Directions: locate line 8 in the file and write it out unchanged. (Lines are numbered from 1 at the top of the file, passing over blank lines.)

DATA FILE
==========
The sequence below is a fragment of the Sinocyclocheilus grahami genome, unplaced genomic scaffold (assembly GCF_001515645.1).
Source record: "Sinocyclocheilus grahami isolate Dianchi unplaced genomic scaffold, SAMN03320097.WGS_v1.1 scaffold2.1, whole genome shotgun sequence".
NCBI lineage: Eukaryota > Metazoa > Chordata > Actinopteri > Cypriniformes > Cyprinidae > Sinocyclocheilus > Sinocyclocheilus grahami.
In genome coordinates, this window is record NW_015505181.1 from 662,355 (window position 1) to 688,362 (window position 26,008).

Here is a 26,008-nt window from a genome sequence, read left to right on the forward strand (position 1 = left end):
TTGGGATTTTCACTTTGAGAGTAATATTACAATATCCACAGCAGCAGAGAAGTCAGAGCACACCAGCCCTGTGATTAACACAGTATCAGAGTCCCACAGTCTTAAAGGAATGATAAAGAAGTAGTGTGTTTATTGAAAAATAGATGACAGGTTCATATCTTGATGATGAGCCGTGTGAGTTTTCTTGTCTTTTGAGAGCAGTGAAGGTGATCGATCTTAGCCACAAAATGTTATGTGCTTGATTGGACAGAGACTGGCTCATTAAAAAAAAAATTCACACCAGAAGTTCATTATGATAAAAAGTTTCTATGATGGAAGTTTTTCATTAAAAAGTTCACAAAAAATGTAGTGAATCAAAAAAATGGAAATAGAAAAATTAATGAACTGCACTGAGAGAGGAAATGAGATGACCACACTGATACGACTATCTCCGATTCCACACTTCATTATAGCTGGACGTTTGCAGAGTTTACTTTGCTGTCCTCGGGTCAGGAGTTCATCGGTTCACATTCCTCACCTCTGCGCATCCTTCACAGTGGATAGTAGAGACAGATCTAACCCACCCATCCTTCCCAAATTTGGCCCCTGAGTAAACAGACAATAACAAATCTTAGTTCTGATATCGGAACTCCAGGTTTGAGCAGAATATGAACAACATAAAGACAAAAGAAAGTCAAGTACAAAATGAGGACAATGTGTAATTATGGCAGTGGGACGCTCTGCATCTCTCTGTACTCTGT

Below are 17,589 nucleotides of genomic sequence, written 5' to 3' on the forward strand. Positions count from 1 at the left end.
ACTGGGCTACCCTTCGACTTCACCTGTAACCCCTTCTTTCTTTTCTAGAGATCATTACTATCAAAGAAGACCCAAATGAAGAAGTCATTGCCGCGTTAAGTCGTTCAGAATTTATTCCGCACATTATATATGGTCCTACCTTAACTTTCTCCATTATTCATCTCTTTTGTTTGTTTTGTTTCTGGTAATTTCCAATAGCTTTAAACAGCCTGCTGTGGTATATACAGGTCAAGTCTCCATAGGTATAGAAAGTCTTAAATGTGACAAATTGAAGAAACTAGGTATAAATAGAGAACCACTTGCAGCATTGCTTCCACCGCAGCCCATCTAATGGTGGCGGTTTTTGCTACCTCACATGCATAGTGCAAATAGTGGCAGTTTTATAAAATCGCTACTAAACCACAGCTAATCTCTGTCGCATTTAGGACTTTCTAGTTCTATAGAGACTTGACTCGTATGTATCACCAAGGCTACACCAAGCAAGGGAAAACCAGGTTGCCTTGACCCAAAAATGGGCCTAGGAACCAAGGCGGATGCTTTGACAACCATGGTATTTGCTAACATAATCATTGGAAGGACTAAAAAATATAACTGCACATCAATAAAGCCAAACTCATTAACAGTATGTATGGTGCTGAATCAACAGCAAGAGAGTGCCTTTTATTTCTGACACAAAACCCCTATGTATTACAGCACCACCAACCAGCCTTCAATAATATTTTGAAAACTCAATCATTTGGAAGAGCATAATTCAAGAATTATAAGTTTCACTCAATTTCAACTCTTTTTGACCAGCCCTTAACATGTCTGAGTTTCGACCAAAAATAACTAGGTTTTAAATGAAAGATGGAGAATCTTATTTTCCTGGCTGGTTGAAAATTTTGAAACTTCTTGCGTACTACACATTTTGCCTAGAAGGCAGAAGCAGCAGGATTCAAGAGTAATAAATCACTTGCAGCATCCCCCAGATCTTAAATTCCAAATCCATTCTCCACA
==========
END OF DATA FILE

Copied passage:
ACTGGGCTACCCTTCGACTTCACCTGTAACCCCTTCTTTCTTTTCTAGAGATCATTACTATCAAAGAAGACCCAAATGAAGAAGTCATTGCCGCGTTAAGTCGTTCAGAATTTATTCCGCACATTATATATGGTCCTACCTTAACTTTCTCCATTATTCATCTCTTTTGTTTGTTTTGTTTCTGGTAATTTCCAATAGCTTTAAACAGCCTGCTGTGGTATATACAGGTCAAGTCTCCATAGGTATAGAAAGTCTTAAATGTGACAAATTGAAGAAACTAGGTATAAATAGAGAACCACTTGCAGCATTGCTTCCACCGCAGCCCATCTAATGGTGGCGGTTTTTGCTACCTCACATGCATAGTGCAAATAGTGGCAGTTTTATAAAATCGCTACTAAACCACAGCTAATCTCTGTCGCATTTAGGACTTTCTAGTTCTATAGAGACTTGACTCGTATGTATCACCAAGGCTACACCAAGCAAGGGAAAACCAGGTTGCCTTGACCCAAAAATGGGCCTAGGAACCAAGGCGGATGCTTTGACAACCATGGTATTTGCTAACATAATCATTGGAAGGACTAAAAAATATAACTGCACATCAATAAAGCCAAACTCATTAACAGTATGTATGGTGCTGAATCAACAGCAAGAGAGTGCCTTTTATTTCTGACACAAAACCCCTATGTATTACAGCACCACCAACCAGCCTTCAATAATATTTTGAAAACTCAATCATTTGGAAGAGCATAATTCAAGAATTATAAGTTTCACTCAATTTCAACTCTTTTTGACCAGCCCTTAACATGTCTGAGTTTCGACCAAAAATAACTAGGTTTTAAATGAAAGATGGAGAATCTTATTTTCCTGGCTGGTTGAAAATTTTGAAACTTCTTGCGTACTACACATTTTGCCTAGAAGGCAGAAGCAGCAGGATTCAAGAGTAATAAATCACTTGCAGCATCCCCCAGATCTTAAATTCCAAATCCATTCTCCACA